Contrary to events like the massacres mentioned above, the disappearance of the 43 normalistas has been part of the Mexican news for more than two years now and it had a large impact in international media as well (the BBC, the New York Times, CNN, PRI, La Nacion, and Univision, among other news sources, still continue to publish multiple articles related to Ayotzinapa). The reason for this, I argue, is that from the very beginning these young men were portrayed, by their parents and by civil society, as students and not as members of gangs, as the government would’ve wanted. This particular framing contributed to the massive demonstrations we saw in the aftermath of the crisis in Mexico City, as well as other cities in the U.S. and Mexico, and the pressing of civil society for answers.

Mexico’s Attorney General, Jesus Murillo Karam’s immediate response went from the detention of over 100 people (including 22 municipal police officers), to the incarceration of the mayor of Iguala and his wife. After a four-month investigation, the Office of the Attorney General (or PGR) concluded that the 43 normalistas were killed, their bodies were incinerated near the town dump of Cocula and their remains were bagged and thrown into the river. Yet, this version of the story has now been widely disputed by two international groups of forensic experts. First, the sicarios who testified that they had incinerated the bodies presented signs of torture. Second, there is no evidence that the students were ever taken to Cocula and the forensic experts couldn’t find any human remains related to the students in the site. Third, it was raining that day and, if they would’ve incinerated the bodies, we would’ve seen a massive smoke cloud over Iguala, which we didn’t. Fourth, according to the government they found over 40 bullets in Cocula that prove the students were killed there, nonetheless the experts determined these bullets do not match the guns the hitmen said they used. Fifth, there is evidence that the PGR lost, altered and destroyed evidence.[ii] Therefore, two years later we are still nowhere close to knowing what happened to the missing students.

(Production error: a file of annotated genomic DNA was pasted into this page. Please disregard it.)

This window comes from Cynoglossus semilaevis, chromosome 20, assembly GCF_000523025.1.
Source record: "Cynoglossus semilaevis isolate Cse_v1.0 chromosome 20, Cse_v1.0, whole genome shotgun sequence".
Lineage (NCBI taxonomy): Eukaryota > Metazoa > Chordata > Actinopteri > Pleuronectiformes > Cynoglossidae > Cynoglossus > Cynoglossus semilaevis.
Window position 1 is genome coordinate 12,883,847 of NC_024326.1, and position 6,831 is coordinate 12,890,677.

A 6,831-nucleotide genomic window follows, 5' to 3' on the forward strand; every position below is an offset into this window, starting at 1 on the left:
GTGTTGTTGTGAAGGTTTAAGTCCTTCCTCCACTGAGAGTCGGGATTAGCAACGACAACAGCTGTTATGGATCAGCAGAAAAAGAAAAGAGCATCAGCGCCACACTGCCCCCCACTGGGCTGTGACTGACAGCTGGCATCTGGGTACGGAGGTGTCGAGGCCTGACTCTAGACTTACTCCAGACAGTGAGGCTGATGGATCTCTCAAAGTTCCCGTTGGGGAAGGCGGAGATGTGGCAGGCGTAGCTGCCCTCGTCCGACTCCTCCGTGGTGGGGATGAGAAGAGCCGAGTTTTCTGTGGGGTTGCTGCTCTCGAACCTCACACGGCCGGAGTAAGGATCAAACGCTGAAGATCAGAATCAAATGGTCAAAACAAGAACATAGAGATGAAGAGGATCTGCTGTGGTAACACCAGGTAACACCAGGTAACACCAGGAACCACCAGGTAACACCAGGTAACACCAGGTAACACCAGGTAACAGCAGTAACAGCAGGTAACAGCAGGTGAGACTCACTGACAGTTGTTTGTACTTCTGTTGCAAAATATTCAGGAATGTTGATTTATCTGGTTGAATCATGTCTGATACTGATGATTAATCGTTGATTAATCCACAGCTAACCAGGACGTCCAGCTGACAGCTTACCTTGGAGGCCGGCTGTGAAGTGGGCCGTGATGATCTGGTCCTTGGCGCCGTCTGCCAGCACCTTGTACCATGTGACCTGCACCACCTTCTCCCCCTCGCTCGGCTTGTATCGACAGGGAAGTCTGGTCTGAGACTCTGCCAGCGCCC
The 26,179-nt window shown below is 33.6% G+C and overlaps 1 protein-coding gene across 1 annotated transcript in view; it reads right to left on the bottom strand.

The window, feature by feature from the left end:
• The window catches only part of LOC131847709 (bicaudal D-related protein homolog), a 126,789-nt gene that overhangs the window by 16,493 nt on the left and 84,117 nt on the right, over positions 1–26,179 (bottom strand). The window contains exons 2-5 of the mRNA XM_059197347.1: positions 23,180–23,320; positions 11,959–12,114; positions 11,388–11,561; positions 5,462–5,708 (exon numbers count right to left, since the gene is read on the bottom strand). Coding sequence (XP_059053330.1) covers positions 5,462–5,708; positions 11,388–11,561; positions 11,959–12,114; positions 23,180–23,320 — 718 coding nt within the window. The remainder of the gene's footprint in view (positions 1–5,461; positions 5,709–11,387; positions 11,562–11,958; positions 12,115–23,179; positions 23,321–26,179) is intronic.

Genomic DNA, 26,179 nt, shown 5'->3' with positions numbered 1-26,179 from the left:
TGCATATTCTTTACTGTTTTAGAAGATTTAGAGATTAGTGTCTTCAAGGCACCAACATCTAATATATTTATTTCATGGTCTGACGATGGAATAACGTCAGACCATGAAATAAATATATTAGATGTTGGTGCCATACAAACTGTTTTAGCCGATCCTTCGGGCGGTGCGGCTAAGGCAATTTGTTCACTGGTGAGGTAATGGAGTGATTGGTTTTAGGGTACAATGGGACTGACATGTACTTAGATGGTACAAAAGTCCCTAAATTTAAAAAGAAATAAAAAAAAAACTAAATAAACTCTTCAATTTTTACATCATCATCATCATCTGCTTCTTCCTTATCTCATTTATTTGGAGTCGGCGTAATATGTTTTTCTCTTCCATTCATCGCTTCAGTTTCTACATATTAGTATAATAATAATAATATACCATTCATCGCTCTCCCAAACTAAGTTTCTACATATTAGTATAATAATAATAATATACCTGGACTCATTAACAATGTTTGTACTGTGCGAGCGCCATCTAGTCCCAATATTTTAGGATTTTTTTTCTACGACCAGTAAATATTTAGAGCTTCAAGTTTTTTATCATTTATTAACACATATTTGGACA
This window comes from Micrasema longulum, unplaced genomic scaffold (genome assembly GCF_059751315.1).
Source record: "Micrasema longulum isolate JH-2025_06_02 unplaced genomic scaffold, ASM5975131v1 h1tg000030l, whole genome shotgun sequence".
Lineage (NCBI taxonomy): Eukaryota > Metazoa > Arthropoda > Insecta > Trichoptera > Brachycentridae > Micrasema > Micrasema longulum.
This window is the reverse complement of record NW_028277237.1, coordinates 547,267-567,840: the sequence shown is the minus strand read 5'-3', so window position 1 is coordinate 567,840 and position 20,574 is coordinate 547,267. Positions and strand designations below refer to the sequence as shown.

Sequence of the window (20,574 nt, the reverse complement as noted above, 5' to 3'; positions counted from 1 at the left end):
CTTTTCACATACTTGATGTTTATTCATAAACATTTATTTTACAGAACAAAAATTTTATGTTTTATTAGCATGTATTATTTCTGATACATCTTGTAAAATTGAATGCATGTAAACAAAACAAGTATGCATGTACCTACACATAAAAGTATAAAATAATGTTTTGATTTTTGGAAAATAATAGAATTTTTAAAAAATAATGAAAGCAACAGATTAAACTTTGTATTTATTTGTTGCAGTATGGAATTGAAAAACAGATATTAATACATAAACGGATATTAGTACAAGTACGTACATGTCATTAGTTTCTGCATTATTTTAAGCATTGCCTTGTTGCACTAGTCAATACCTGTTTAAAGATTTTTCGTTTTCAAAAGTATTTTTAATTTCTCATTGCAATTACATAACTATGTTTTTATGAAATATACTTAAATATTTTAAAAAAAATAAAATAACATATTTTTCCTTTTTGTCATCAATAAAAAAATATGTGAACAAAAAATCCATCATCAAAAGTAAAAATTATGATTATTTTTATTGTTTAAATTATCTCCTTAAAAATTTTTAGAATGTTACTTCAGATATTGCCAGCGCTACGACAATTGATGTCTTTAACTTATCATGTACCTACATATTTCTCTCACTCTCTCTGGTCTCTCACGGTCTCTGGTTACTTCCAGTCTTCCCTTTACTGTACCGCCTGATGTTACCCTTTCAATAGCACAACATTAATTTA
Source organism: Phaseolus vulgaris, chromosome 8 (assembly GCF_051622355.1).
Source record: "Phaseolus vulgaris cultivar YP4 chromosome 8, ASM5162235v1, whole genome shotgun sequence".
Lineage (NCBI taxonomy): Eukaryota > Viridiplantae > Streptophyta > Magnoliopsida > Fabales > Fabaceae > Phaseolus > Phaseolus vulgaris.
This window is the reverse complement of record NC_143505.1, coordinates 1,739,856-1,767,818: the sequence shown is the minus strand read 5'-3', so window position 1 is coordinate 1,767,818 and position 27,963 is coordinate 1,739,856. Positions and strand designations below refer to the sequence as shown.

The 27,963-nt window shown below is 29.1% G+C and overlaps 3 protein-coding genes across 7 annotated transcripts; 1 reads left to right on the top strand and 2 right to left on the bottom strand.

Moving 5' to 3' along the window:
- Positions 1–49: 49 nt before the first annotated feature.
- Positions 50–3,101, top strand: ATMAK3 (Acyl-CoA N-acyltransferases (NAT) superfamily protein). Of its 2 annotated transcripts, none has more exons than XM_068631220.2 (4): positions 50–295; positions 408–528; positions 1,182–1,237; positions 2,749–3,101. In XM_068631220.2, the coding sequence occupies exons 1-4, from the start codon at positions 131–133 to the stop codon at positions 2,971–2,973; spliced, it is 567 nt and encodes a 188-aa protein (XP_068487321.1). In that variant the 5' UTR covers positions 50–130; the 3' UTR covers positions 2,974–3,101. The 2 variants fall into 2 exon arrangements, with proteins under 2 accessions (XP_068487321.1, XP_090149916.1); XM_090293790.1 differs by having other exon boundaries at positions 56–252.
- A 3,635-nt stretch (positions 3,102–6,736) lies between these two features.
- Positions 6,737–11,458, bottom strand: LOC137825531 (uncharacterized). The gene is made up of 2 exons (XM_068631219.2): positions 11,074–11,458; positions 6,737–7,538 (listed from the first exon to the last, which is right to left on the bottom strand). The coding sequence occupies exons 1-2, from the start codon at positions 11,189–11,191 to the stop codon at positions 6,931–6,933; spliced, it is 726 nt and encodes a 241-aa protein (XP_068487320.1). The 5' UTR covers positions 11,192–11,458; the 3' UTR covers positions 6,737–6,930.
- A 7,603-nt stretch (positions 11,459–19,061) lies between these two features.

In the midst of this crisis, two months after the disappearance of the normalistas, the President of Mexico, Enrique Peña Nieto, proposed a series of security, justice and economic measures to focus on particular conditions that fostered these barbaric acts. Some of these measures included: ending corruption;  reducing poverty, marginalization and inequality levels in Chiapas, Guerrero, and Oaxaca; proposing new human rights reforms; as well as creating the 911 call center.[iii] Most importantly, among these measures, the President proposed reintroducing to Congress the constitutional reform (which still hasn’t been passed yet), to substitute the municipal police forces with a centralized state police force called “Mando Único Policial.” While some states had already begun to do so since this reform was first introduced in 2010, this time all 32 states would be obligated to change their policing structures.